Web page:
Rice v. State

Annotate this Case

548 S.W.2d 725 (1977)

Glenn Moore RICE, Jr., Appellant, v. The STATE of Texas, Appellee.

Nos. 54005, 54006.

Court of Criminal Appeals of Texas.

March 23, 1977.

Rehearing Denied April 13, 1977.

*726 Don E. Kilpatrick, Houston, for appellant.

Carol S. Vance, Dist. Atty., Robert A. Shults and Tyler Moore, Asst. Dist. Attys., Houston, Jim D. Vollers, State's Atty., and David S. McAngus, Asst. State's Atty., Austin, for the State.

OPINION

DOUGLAS, Judge.

These are appeals from orders revoking appellant's probation in two cases.

On November 8, 1973, appellant pled guilty to the offenses of possession of heroin in Cause No. 193348 and possession of cocaine in Cause No. 193352. Punishment was assessed at ten years in each case, probated. One of the conditions of probation *727 was that he commit no offense against the laws of this State.

On September 12, 1975, amended motions to revoke probation were filed alleging that appellant committed the offense of possession of heroin. On October 28, 1975, probation was revoked and appellant was sentenced to ten years in each case.

Appellant contends the trial court abused its discretion because the evidence was insufficient to support the revocation order.

At the hearing Officer R. E. Ashwood testified that he was in the narcotics division of the Houston Police Department. On August 27, 1975, he and other officers executed a search warrant at a house located at 510 West Drew in Houston and arrested several people on the premises. While Ashwood was standing in the living room he observed appellant and Georgianna Knight and her daughter approach the house. After they knocked on the door, Ashwood let them enter and placed Knight and appellant under arrest. One of the officers searched appellant and found approximately $2,000.00 in cash.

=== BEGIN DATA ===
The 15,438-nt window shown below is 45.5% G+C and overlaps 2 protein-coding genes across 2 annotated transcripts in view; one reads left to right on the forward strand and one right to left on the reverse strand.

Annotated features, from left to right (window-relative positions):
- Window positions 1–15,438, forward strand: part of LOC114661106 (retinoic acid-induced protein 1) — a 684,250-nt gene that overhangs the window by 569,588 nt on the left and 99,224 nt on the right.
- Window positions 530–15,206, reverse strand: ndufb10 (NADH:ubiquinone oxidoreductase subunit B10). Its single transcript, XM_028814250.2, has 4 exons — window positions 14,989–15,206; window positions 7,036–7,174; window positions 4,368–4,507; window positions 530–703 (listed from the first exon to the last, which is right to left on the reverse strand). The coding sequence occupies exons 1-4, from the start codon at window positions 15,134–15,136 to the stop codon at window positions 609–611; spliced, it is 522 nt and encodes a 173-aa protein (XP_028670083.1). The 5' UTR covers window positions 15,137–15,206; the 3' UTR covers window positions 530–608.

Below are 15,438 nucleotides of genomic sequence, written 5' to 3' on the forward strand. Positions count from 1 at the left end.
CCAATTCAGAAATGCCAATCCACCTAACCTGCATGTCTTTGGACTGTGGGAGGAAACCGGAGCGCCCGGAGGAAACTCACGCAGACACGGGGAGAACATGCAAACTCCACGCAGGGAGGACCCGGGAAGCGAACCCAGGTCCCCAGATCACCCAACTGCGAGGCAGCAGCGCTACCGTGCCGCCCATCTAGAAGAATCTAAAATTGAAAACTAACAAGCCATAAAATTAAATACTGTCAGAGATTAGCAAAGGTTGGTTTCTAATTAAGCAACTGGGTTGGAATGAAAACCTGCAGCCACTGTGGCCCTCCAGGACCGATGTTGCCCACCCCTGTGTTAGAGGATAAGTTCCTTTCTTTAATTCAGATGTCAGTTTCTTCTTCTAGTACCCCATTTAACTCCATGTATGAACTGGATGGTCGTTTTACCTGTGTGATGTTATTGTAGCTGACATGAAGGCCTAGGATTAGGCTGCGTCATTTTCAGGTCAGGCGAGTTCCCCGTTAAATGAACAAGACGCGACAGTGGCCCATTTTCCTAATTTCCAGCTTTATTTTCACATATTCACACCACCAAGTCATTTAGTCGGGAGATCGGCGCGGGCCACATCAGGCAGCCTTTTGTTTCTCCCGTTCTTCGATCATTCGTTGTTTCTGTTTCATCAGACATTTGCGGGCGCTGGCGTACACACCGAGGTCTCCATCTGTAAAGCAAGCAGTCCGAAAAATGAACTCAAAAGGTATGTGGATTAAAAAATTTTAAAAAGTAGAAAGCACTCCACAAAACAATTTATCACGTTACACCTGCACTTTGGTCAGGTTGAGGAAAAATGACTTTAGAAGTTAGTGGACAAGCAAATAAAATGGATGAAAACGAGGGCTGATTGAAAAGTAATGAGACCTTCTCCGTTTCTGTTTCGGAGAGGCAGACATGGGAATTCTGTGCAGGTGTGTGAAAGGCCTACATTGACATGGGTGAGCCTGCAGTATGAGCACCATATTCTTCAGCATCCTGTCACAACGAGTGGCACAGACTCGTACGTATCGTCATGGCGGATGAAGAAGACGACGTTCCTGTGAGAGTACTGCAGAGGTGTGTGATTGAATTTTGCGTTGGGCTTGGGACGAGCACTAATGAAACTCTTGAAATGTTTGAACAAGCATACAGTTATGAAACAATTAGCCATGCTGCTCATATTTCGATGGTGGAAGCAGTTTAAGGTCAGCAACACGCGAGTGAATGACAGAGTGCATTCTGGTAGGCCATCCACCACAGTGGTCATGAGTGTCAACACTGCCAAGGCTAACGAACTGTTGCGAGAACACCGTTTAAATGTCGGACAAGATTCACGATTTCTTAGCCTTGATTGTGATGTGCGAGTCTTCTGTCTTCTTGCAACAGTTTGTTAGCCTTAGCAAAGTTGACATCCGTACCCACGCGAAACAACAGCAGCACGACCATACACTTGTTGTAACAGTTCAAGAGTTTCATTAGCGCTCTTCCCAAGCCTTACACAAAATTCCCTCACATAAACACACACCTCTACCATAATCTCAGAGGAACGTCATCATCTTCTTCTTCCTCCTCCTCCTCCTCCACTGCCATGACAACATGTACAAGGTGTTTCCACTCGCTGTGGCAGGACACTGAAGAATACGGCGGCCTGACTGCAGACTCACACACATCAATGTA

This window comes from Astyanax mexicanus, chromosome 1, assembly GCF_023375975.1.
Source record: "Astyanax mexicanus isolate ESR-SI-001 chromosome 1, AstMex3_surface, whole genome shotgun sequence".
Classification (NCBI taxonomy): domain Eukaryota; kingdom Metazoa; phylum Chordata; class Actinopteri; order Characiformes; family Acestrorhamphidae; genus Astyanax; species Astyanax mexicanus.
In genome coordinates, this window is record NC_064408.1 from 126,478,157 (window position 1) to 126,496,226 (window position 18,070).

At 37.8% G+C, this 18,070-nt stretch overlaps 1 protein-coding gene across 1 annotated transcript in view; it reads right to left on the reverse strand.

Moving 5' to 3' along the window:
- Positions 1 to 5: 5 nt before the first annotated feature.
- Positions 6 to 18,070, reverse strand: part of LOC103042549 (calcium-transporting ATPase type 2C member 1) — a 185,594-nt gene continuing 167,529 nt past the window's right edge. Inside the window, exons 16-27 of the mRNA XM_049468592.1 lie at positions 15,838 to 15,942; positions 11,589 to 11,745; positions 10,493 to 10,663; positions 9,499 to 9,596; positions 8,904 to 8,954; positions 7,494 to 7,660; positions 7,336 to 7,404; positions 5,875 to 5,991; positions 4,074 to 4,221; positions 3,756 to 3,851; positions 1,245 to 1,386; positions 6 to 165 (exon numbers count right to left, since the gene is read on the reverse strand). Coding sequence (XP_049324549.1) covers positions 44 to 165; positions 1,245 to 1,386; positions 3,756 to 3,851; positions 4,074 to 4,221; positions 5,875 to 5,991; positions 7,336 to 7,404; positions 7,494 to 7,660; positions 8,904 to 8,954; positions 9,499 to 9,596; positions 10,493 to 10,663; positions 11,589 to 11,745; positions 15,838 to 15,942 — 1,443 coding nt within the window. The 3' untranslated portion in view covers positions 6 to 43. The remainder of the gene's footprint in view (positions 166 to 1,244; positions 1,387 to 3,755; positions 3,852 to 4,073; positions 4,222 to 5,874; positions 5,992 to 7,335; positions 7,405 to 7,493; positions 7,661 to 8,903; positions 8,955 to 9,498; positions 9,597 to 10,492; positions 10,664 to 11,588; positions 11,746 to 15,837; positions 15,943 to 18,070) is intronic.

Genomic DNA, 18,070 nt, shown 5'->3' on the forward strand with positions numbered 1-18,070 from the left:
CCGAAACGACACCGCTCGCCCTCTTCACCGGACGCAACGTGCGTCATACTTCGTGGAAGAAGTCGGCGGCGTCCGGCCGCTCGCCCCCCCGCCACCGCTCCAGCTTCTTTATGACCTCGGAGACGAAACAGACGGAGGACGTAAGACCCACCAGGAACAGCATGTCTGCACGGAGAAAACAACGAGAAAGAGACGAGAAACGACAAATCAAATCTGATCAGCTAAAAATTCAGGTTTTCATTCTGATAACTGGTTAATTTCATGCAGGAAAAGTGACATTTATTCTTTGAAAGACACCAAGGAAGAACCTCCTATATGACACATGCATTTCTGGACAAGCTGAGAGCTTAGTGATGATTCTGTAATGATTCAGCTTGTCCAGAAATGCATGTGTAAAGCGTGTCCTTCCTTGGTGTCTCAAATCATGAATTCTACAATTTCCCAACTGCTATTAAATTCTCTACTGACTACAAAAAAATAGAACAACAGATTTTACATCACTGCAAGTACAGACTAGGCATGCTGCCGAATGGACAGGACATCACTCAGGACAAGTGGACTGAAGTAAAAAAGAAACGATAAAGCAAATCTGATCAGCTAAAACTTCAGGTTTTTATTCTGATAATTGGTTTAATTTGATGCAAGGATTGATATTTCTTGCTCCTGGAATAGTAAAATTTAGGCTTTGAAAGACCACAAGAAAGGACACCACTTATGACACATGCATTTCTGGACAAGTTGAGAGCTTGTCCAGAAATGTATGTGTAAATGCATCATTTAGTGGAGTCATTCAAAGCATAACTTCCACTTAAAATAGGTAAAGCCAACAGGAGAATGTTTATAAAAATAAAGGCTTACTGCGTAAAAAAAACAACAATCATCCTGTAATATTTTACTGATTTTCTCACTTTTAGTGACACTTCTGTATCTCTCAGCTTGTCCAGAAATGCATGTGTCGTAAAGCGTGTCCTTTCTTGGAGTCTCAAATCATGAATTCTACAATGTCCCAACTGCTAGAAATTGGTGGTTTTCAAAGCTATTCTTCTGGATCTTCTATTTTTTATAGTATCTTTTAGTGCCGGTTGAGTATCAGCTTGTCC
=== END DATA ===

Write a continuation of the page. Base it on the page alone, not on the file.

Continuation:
Ashwood further testified that appellant's truck was parked nearby. Ashwood requested permission to search it because appellant seem nervous and had fresh "needle tracks" on his arms. Appellant consented to the search of his vehicle.

Officer K. R. Williamson testified that he saw appellant and Knight and a small child approach the house in appellant's truck. Appellant was driving.

Williamson testified that he and Officer R. J. Thomas conducted the search of appellant's truck. They found contraband, including heroin, in the rear of the vehicle.

Officer Thomas testified that he assisted other officers in arresting appellant on the day in question. Appellant told them that "... you can search my vehicle. I have nothing to hide." Thomas took the keys and searched it. He and Williamson discovered an ice chest in the truck's camper. It contained "one gram of heroin, eleven vials of red hashish oil, one baggie of marihuana, eleven red Seconal capsules, and about twenty unknown white pills." They also found two marihuana cigarettes in the ashtray inside the cab of the truck.

Thomas testified that he took the contraband into a room of the house where appellant was in custody and told him it was found in the truck. Appellant stated that "... all the dope was his and his only and that he didn't want to get Ms. Knight into trouble because he was just giving her a ride in his pickup truck."

Thomas further testified that appellant was then taken to the police station. After being warned of his rights, appellant gave a written confession stating that "all of the narcotics found inside my truck belong to me and me alone."